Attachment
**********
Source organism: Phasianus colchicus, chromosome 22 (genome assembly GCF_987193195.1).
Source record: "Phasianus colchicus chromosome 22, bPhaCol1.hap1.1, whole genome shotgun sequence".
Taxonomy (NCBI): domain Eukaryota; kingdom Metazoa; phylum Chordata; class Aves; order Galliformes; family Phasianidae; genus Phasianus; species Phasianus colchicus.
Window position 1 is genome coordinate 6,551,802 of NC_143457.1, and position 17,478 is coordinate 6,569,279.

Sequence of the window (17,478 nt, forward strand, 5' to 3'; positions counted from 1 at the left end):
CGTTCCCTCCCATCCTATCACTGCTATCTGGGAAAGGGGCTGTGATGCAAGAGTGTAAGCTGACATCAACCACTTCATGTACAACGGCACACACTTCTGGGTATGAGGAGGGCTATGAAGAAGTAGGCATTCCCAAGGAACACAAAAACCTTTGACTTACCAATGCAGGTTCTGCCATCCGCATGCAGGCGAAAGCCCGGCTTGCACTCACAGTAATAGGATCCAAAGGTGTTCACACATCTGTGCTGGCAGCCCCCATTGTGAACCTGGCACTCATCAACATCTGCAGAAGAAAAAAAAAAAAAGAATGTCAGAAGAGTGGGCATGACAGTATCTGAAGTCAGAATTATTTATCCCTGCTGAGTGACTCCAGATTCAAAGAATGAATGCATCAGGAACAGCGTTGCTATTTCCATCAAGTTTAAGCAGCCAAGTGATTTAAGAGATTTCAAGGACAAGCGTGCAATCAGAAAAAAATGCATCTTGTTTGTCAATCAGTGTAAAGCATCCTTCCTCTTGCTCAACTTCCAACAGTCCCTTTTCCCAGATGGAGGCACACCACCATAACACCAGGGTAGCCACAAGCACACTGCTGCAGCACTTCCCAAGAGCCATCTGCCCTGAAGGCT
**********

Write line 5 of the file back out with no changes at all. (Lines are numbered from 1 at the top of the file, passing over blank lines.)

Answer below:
Sequence of the window (17,478 nt, forward strand, 5' to 3'; positions counted from 1 at the left end):